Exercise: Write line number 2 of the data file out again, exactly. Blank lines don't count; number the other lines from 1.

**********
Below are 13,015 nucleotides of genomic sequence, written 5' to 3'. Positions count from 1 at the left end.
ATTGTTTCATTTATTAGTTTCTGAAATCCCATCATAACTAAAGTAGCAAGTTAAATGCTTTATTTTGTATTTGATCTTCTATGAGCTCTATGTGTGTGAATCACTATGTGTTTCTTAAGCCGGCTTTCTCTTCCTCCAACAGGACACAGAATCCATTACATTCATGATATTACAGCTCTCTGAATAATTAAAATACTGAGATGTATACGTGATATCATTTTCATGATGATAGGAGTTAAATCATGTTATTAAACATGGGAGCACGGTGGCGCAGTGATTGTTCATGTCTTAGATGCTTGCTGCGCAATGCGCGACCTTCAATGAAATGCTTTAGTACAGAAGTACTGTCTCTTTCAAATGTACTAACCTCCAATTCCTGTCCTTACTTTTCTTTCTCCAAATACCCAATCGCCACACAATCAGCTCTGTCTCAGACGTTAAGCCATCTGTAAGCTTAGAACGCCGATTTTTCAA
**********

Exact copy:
ATTGTTTCATTTATTAGTTTCTGAAATCCCATCATAACTAAAGTAGCAAGTTAAATGCTTTATTTTGTATTTGATCTTCTATGAGCTCTATGTGTGTGAATCACTATGTGTTTCTTAAGCCGGCTTTCTCTTCCTCCAACAGGACACAGAATCCATTACATTCATGATATTACAGCTCTCTGAATAATTAAAATACTGAGATGTATACGTGATATCATTTTCATGATGATAGGAGTTAAATCATGTTATTAAACATGGGAGCACGGTGGCGCAGTGATTGTTCATGTCTTAGATGCTTGCTGCGCAATGCGCGACCTTCAATGAAATGCTTTAGTACAGAAGTACTGTCTCTTTCAAATGTACTAACCTCCAATTCCTGTCCTTACTTTTCTTTCTCCAAATACCCAATCGCCACACAATCAGCTCTGTCTCAGACGTTAAGCCATCTGTAAGCTTAGAACGCCGATTTTTCAA